The very fact that the petitioner, though in great misery, turns to God in prayer, and looks to God as the source of his salvation, implies that he sees God as the source of the joy he so desperately longs for — not unlike David pleading with God to restore the joy of his salvation. I think that’s why God included this prayer in the Bible: we glorify him when we seek him as our satisfaction, even in our deepest darkness.

If you are in a Psalm 88 season, John Piper’s booklet When the Darkness Will Not Lift: Doing What We Can While We Wait for God — and Joy is a wonderful resource, full of wise, seasoned, gentle, biblical counsel.

At All Times

When we speak of prayer as a primary means God has provided us to pursue our satisfaction — our joy — in him, we do not at all mean to be reductionistic. The prayers of the Bible are very diverse and pursue joy in a wide variety of ways.

“The prayers of Scripture are amazingly diverse. They cover the spectrum of human experience.”

In their diversity, the prayers in Scripture show us how to pray “at all times” (Ephesians 6:18). God has provided these for us so that whether we are in seasons of praise or lament, adoration or confession, we might know how to seek deeper satisfaction in him. It is God who has the power, the authority, the wisdom, the grace, the goodness, the righteousness, the mercy, the wealth, and anything else that is needed, and it is God alone who is the source of the joy the pray-ers ultimately seek. Each pray-er looks to God as the source of fulfillment and the spring of satisfaction.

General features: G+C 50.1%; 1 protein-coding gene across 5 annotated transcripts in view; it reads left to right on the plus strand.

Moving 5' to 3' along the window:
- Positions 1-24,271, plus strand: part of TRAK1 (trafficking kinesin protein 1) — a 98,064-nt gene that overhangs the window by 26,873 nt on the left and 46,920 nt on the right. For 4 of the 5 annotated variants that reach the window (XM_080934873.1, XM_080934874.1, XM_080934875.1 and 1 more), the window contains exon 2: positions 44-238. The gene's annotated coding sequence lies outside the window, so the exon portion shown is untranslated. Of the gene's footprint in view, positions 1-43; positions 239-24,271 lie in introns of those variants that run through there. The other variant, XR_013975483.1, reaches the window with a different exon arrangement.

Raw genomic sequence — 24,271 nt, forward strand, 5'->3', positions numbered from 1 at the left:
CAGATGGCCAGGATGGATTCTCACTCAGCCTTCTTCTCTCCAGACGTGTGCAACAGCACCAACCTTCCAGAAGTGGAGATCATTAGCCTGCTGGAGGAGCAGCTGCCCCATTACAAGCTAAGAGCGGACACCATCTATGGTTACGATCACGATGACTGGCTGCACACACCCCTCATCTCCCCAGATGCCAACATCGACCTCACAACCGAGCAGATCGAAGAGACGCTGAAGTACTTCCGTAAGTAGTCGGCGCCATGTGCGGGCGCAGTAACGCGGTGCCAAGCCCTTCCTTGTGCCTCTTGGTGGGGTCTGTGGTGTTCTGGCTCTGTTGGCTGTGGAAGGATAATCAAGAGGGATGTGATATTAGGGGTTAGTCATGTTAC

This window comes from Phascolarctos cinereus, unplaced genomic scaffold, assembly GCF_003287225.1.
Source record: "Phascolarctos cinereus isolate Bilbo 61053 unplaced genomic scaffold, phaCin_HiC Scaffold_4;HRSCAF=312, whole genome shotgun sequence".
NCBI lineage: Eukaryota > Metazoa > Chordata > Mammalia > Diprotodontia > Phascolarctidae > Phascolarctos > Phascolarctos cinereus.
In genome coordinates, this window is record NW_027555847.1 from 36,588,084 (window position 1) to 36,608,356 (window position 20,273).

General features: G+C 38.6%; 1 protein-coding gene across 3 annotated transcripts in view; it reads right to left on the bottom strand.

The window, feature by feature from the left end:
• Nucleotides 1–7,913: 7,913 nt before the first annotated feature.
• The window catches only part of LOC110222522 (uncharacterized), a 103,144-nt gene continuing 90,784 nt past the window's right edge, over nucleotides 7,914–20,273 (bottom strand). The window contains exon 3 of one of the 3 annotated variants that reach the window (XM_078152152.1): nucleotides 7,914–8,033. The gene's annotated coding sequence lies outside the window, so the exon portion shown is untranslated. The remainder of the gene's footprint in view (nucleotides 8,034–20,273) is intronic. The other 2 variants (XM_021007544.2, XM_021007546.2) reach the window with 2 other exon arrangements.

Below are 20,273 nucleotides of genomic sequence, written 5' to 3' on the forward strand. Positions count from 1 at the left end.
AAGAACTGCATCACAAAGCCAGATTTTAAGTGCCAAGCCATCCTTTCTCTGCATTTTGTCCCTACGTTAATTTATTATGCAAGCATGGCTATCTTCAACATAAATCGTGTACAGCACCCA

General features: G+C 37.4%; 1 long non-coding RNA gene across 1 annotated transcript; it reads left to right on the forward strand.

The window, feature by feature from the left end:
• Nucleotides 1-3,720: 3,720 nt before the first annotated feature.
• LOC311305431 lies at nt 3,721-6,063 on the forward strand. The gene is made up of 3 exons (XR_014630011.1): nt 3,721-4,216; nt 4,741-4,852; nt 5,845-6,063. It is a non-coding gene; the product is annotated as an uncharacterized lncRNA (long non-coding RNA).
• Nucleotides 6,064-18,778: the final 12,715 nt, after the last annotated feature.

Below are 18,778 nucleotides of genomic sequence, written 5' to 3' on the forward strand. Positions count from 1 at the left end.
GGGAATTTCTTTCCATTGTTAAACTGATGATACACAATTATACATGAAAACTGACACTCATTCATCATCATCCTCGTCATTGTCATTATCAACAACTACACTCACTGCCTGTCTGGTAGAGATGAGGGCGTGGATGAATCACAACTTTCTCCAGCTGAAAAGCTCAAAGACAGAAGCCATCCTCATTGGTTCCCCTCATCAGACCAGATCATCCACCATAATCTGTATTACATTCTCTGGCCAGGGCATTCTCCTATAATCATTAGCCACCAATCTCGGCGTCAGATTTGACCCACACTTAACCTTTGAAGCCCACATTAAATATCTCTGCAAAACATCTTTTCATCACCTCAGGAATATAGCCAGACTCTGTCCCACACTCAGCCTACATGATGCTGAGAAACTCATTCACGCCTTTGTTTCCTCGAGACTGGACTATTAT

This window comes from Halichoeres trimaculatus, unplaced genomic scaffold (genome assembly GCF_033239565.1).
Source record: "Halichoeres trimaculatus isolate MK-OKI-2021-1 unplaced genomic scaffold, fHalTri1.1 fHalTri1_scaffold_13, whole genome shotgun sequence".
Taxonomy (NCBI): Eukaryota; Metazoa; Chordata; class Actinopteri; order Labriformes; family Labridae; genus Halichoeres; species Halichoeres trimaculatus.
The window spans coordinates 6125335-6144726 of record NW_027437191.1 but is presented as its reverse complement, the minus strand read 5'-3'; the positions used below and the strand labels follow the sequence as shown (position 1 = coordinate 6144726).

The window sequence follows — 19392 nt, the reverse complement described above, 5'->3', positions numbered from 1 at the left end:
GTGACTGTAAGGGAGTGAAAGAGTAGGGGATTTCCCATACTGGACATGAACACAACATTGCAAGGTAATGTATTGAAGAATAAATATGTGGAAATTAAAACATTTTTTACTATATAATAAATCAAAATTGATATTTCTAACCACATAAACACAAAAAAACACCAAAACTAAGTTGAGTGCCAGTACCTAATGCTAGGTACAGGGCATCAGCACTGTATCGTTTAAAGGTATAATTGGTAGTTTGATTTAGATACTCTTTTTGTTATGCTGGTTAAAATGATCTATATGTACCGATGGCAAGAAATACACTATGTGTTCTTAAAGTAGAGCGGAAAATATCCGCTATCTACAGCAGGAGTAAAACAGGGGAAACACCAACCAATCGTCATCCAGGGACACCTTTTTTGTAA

Prayer, at heart, is a pursuit of our exceeding joy: God (Psalm 43:4). And that’s by design. Because “God is most glorified in us when we are most satisfied in him.”

Hope Amidst Tragedy

Feb 7, 2020